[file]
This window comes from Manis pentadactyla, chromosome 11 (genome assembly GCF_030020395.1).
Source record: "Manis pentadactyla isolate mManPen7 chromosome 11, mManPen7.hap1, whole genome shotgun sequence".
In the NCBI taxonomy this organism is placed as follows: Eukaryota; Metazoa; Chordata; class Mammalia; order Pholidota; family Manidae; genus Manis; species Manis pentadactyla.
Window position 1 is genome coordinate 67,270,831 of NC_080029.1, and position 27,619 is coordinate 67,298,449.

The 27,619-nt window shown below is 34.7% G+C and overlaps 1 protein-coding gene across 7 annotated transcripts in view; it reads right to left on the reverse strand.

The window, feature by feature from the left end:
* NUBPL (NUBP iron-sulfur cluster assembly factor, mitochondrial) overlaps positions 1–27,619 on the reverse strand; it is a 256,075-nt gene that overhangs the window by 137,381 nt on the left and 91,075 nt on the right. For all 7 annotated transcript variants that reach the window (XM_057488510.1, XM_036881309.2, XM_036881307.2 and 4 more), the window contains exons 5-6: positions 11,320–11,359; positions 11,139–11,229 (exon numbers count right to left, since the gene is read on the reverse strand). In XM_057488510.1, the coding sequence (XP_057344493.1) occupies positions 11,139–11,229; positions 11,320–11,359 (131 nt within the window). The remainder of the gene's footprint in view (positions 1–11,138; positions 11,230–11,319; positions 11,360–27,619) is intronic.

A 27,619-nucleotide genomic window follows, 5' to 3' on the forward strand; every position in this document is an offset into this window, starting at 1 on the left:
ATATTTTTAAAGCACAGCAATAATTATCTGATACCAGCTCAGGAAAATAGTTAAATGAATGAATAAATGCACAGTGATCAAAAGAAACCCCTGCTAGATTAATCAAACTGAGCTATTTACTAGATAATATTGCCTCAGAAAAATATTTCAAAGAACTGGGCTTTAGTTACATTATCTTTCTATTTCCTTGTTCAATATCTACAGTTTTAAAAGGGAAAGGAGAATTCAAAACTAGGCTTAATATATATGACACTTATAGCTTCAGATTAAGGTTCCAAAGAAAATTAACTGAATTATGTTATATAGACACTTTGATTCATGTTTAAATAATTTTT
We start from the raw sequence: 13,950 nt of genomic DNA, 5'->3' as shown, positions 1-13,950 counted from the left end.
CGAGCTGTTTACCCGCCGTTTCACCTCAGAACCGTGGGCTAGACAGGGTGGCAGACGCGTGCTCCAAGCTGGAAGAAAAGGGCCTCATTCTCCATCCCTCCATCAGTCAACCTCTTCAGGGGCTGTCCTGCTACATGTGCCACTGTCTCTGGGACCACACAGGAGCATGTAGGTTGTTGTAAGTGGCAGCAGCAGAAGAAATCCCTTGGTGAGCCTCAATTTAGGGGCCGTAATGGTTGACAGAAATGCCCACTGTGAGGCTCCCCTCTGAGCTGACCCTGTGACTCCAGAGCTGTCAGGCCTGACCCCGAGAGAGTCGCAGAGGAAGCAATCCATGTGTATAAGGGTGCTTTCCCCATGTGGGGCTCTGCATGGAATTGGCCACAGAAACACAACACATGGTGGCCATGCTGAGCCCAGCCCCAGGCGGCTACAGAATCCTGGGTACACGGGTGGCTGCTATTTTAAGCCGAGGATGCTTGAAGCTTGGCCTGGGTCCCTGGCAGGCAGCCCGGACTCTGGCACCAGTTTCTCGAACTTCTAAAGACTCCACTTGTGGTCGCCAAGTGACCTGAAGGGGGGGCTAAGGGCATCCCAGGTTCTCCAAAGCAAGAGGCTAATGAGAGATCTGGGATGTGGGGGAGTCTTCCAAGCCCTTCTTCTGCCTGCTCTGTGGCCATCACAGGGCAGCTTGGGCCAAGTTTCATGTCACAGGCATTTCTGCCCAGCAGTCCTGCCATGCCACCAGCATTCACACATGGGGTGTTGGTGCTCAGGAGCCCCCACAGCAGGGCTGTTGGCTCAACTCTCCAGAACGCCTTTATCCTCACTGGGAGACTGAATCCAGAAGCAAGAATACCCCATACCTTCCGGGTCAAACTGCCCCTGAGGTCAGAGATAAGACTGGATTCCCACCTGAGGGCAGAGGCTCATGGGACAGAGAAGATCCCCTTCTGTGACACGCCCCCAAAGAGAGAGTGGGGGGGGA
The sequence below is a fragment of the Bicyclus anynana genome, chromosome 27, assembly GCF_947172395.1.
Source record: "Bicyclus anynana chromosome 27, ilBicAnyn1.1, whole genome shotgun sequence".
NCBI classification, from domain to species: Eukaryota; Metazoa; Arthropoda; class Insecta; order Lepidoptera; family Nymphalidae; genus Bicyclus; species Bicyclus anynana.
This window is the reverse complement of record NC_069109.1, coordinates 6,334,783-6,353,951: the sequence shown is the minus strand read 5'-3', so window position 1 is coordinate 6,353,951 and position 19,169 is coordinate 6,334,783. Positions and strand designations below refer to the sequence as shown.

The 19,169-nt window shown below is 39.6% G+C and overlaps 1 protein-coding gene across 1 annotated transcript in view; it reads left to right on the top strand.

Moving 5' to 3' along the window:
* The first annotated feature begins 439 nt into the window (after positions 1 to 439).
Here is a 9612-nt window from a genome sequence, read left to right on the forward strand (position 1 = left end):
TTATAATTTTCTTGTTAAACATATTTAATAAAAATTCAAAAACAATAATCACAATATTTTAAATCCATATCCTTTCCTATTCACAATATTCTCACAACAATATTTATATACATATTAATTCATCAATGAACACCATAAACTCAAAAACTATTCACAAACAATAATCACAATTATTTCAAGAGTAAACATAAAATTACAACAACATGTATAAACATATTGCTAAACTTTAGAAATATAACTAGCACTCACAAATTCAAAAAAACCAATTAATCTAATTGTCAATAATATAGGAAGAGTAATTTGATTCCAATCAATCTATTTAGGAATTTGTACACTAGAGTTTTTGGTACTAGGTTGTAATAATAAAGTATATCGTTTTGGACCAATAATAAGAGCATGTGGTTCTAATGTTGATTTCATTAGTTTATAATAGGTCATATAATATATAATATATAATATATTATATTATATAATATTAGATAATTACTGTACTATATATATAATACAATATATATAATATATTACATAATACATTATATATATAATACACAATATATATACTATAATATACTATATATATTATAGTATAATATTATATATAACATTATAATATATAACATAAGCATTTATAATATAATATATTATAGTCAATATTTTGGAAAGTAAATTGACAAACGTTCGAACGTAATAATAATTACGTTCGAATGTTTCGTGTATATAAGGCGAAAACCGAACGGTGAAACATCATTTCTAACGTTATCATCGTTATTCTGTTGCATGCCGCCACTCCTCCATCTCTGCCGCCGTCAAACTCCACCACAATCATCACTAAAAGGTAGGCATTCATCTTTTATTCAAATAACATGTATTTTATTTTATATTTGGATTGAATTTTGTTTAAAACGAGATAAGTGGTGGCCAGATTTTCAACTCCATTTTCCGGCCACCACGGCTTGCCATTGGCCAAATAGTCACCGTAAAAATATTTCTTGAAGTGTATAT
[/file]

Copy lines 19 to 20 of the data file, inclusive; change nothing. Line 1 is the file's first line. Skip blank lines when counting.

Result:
Here is a 9612-nt window from a genome sequence, read left to right on the forward strand (position 1 = left end):
TTATAATTTTCTTGTTAAACATATTTAATAAAAATTCAAAAACAATAATCACAATATTTTAAATCCATATCCTTTCCTATTCACAATATTCTCACAACAATATTTATATACATATTAATTCATCAATGAACACCATAAACTCAAAAACTATTCACAAACAATAATCACAATTATTTCAAGAGTAAACATAAAATTACAACAACATGTATAAACATATTGCTAAACTTTAGAAATATAACTAGCACTCACAAATTCAAAAAAACCAATTAATCTAATTGTCAATAATATAGGAAGAGTAATTTGATTCCAATCAATCTATTTAGGAATTTGTACACTAGAGTTTTTGGTACTAGGTTGTAATAATAAAGTATATCGTTTTGGACCAATAATAAGAGCATGTGGTTCTAATGTTGATTTCATTAGTTTATAATAGGTCATATAATATATAATATATAATATATTATATTATATAATATTAGATAATTACTGTACTATATATATAATACAATATATATAATATATTACATAATACATTATATATATAATACACAATATATATACTATAATATACTATATATATTATAGTATAATATTATATATAACATTATAATATATAACATAAGCATTTATAATATAATATATTATAGTCAATATTTTGGAAAGTAAATTGACAAACGTTCGAACGTAATAATAATTACGTTCGAATGTTTCGTGTATATAAGGCGAAAACCGAACGGTGAAACATCATTTCTAACGTTATCATCGTTATTCTGTTGCATGCCGCCACTCCTCCATCTCTGCCGCCGTCAAACTCCACCACAATCATCACTAAAAGGTAGGCATTCATCTTTTATTCAAATAACATGTATTTTATTTTATATTTGGATTGAATTTTGTTTAAAACGAGATAAGTGGTGGCCAGATTTTCAACTCCATTTTCCGGCCACCACGGCTTGCCATTGGCCAAATAGTCACCGTAAAAATATTTCTTGAAGTGTATAT